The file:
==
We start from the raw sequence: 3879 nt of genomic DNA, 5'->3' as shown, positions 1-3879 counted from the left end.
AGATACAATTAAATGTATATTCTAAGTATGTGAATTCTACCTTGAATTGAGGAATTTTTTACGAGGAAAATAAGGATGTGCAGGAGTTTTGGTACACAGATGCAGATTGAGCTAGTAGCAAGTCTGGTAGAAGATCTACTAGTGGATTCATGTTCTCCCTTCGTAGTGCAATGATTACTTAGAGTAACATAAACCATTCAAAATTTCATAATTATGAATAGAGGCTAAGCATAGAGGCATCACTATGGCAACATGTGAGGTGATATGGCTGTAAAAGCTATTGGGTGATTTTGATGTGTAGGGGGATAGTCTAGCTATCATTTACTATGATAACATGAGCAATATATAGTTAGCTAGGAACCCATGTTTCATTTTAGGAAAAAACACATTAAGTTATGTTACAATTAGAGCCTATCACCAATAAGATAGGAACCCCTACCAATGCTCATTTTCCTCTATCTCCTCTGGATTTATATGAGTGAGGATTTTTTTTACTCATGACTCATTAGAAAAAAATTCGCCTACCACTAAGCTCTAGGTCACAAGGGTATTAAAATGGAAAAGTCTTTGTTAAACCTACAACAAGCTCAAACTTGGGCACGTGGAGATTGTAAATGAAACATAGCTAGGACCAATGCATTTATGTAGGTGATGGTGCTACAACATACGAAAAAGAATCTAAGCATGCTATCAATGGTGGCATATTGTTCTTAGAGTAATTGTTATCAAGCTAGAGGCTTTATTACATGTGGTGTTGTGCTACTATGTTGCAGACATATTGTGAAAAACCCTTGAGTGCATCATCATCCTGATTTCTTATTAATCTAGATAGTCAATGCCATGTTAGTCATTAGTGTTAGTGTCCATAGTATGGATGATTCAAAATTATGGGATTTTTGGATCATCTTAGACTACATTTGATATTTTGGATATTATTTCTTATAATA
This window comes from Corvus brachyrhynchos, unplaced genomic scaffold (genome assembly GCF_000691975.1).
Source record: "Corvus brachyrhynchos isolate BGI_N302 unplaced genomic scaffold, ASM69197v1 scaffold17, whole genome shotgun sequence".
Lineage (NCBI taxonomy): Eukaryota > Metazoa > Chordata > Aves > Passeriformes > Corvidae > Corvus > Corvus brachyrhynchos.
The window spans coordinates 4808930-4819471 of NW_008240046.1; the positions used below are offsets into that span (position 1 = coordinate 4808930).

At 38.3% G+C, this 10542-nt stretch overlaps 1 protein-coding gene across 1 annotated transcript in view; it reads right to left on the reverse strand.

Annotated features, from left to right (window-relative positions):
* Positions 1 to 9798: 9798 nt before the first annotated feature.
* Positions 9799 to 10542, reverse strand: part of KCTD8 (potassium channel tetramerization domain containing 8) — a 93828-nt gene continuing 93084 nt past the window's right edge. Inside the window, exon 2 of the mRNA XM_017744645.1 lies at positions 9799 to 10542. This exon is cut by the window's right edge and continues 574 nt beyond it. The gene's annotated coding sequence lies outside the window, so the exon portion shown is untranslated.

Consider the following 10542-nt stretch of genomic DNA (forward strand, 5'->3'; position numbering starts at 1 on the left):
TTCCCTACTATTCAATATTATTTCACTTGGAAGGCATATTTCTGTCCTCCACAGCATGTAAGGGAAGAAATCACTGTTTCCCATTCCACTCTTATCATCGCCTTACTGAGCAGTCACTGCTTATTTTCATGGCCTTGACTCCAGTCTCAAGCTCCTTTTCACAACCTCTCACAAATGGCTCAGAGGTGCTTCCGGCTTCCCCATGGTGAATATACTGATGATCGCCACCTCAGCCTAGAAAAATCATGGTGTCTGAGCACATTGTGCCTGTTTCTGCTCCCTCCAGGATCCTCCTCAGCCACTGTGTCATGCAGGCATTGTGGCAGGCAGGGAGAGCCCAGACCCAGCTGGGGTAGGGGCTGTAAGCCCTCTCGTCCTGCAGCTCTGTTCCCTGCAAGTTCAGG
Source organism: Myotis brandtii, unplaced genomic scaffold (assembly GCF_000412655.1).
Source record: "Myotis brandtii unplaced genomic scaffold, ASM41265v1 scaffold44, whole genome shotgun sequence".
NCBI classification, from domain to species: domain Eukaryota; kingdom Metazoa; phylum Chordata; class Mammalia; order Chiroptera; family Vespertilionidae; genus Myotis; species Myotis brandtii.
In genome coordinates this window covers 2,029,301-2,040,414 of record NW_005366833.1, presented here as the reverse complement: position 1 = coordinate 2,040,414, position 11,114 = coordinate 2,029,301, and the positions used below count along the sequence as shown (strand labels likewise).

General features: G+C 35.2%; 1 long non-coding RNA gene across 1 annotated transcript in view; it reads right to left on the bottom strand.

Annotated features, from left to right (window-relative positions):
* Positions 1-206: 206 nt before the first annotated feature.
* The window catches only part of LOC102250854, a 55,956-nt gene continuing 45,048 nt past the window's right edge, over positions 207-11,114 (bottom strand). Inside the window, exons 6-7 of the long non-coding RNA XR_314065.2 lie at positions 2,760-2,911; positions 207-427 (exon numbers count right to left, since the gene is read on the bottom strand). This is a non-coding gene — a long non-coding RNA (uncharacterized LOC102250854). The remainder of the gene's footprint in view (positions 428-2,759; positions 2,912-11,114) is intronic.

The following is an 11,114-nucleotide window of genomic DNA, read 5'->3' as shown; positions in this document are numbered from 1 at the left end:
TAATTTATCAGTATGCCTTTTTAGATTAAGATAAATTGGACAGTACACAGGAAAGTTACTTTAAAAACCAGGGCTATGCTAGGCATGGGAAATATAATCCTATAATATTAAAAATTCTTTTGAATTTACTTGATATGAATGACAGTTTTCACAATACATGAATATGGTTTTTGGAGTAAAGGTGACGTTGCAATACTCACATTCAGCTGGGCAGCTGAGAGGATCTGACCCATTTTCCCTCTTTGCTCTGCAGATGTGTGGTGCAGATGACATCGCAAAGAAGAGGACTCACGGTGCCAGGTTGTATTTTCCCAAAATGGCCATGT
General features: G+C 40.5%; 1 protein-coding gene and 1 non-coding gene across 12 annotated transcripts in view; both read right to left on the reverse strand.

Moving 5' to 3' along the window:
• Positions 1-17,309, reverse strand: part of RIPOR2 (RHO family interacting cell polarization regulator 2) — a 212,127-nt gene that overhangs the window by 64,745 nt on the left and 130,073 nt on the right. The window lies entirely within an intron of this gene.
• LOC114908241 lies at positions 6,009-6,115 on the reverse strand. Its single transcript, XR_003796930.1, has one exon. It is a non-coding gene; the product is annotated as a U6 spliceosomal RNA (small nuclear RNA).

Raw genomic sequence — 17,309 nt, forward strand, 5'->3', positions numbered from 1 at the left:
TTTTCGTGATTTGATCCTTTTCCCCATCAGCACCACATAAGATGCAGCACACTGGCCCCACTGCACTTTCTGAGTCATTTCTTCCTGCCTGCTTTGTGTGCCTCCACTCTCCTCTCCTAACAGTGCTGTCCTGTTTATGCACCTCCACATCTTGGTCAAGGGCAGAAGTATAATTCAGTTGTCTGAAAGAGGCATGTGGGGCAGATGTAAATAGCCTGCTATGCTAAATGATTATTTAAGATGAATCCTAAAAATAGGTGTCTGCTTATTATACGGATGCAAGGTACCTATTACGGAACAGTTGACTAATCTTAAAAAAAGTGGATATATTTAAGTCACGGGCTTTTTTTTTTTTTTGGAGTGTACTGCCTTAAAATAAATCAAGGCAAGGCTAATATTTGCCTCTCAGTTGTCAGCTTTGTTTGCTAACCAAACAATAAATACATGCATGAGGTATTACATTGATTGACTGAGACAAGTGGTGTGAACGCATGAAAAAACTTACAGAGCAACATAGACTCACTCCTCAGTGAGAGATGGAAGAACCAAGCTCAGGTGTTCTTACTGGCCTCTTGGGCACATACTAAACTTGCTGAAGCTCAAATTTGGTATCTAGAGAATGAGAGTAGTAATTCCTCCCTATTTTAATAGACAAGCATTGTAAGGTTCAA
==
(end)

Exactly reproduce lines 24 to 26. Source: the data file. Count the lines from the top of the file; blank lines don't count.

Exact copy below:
Moving 5' to 3' along the window:
• Positions 1-17,309, reverse strand: part of RIPOR2 (RHO family interacting cell polarization regulator 2) — a 212,127-nt gene that overhangs the window by 64,745 nt on the left and 130,073 nt on the right. The window lies entirely within an intron of this gene.
• LOC114908241 lies at positions 6,009-6,115 on the reverse strand. Its single transcript, XR_003796930.1, has one exon. It is a non-coding gene; the product is annotated as a U6 spliceosomal RNA (small nuclear RNA).